SSA Session on Low-Probability Faults

Hobbs, Tiegan (NRCAN/RNCAN) tiegan.hobbs at
Mon Jan 4 20:10:59 UTC 2021

Happy New Year, to members of the geodesy community!

With the Seismological Society of America’s annual meeting abstract submission deadline approaching (January 13th), we wish to solicit contributions to our session, entitled ‘How Should Low-Probability Earthquakes be Considered in Hazard Assessments?’. Please find the abstract below, and feel free to reach out if you have any questions. The abstract portal can be found at

TITLE: How Should Low-Probability Earthquakes be Considered in Hazard Assessments?
ABSTRACT: Large, shallow, crustal earthquakes can have very long recurrence intervals, on the order of tens of thousands of years. However, their occurrence near urban centers represents one of the most significant and enigmatic seismic risks facing our society today. For example, the 2011 Christchurch earthquake resulted in losses of 3-4% of New Zealand’s Gross Domestic Product [Parker & Steenkamp, 2012], despite occurring on a previously unknown, shallow fault within the city limits. This highlights the need for seismic hazard assessment that in some way considers the impact of low probability earthquakes.
There have been great strides in characterizing some of the faults capable of this type of rupture, largely from the disciplines of satellite geodesy and paleoseismology. These studies are often expensive and spatially limited, however, leading to fault catalogs which are heterogeneous in content and demonstrably incomplete. For this reason, fault databases are inconsistently incorporated in seismic hazard maps even when there is some information available about a potentially damaging earthquake source. To bridge this gap will require participation from scientists, engineers, and government agencies to (1) establish how much can be known about faults, (2) evaluate impacts to society and consider their sensitivity to unknowns, and (3) consider the implications for policy. This session invites presentations which highlight recent advances in characterizing low probability faults, including their geometry, mechanism, magnitude-recurrence interval, maximum magnitude, or other properties. We then welcome studies which quantitatively assess the resulting seismic hazards, or consider the effect of such faults on seismic hazard mapping programs. The goal of this session is to facilitate a vibrant discussion concerning the future of seismic assessment which can fully incorporate the latest research in earthquake physics, geodesy, geomorphology, and tectonics.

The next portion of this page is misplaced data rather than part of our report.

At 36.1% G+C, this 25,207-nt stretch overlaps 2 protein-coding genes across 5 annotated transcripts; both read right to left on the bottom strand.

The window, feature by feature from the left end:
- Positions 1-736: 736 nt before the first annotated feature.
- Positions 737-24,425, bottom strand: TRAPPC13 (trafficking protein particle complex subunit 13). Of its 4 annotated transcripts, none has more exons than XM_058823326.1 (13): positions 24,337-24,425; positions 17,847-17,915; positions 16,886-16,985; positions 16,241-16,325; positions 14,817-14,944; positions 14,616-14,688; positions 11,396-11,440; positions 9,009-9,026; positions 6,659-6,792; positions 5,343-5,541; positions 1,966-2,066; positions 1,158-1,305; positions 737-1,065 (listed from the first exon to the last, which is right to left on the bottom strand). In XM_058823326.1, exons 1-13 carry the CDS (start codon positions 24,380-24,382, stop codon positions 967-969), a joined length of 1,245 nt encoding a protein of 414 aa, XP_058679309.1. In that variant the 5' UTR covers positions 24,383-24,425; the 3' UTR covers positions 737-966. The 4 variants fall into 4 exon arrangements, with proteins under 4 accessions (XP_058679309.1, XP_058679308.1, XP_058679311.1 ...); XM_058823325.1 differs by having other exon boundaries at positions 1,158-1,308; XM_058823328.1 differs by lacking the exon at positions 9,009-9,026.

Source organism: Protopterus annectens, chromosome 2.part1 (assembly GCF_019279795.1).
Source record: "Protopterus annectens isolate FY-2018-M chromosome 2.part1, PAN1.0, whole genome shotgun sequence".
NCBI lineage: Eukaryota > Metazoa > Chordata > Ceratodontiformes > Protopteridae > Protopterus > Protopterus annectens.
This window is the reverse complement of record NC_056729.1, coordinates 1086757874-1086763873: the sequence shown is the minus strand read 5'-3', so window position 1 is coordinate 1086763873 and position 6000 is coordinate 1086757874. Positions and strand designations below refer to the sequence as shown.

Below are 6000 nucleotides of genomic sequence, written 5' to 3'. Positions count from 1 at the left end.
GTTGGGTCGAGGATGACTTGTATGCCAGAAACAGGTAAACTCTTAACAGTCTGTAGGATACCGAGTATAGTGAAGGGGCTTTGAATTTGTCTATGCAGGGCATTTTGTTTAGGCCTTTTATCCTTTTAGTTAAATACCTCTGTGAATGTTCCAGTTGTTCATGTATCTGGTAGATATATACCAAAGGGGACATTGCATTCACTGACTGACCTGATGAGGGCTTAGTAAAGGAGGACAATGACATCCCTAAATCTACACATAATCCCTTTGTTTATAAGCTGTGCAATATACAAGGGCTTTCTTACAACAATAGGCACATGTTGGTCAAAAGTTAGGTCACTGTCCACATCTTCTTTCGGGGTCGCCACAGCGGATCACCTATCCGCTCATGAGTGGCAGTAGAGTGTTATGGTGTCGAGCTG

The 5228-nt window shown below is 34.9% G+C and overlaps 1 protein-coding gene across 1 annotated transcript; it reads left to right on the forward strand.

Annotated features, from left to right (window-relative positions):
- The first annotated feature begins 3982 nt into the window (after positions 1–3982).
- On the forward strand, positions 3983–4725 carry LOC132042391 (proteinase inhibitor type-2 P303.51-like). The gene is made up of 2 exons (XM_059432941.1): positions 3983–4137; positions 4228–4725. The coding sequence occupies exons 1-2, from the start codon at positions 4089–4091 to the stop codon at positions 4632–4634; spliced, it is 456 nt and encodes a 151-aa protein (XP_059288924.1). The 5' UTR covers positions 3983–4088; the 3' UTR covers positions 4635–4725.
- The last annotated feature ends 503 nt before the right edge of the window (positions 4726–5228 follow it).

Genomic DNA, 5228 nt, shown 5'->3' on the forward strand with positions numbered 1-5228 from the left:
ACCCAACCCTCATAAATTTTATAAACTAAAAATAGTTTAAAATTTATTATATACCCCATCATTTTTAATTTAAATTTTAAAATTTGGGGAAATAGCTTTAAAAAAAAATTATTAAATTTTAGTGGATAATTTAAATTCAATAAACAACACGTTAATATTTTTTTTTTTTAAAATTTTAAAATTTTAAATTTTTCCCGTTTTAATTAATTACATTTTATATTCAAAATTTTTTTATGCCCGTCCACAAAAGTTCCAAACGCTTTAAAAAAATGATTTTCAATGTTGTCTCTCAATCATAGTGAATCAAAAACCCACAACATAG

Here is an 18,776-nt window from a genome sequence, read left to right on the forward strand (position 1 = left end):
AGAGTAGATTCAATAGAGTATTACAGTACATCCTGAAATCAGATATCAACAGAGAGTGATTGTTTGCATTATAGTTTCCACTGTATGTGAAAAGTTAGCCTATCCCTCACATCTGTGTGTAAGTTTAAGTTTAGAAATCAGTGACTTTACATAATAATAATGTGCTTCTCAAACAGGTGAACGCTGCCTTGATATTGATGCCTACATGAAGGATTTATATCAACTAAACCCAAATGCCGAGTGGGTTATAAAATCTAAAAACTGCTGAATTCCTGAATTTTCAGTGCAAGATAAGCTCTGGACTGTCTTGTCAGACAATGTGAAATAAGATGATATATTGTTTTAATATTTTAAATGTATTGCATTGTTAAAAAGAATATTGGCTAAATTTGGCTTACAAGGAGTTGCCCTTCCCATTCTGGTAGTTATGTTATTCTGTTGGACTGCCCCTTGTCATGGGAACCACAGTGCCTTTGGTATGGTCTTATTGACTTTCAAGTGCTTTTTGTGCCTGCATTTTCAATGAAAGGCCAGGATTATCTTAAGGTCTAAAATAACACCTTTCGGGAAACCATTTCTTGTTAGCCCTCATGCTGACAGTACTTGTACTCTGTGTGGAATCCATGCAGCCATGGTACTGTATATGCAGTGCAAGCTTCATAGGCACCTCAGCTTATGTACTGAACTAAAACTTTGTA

CONVENERS: Hobbs, Tiegan E | Geological Survey of Canada | tiegan.hobbs at<mailto:tiegan.hobbs at>
Rollins, J. Chris | University of Leeds | J.C.Rollins at<mailto:J.C.Rollins at>
Morell, Kristin | University of California Santa Barbara | kmorell at<mailto:kmorell at>

Tiegan Hobbs, PhD, MSCE
Seismic Risk Scientist | Geological Survey of Canada
Adjunct Professor | University of British Columbia<>
+1 (236) 330-2180

Working on the traditional and unceded territory of the Coast Salish Peoples.

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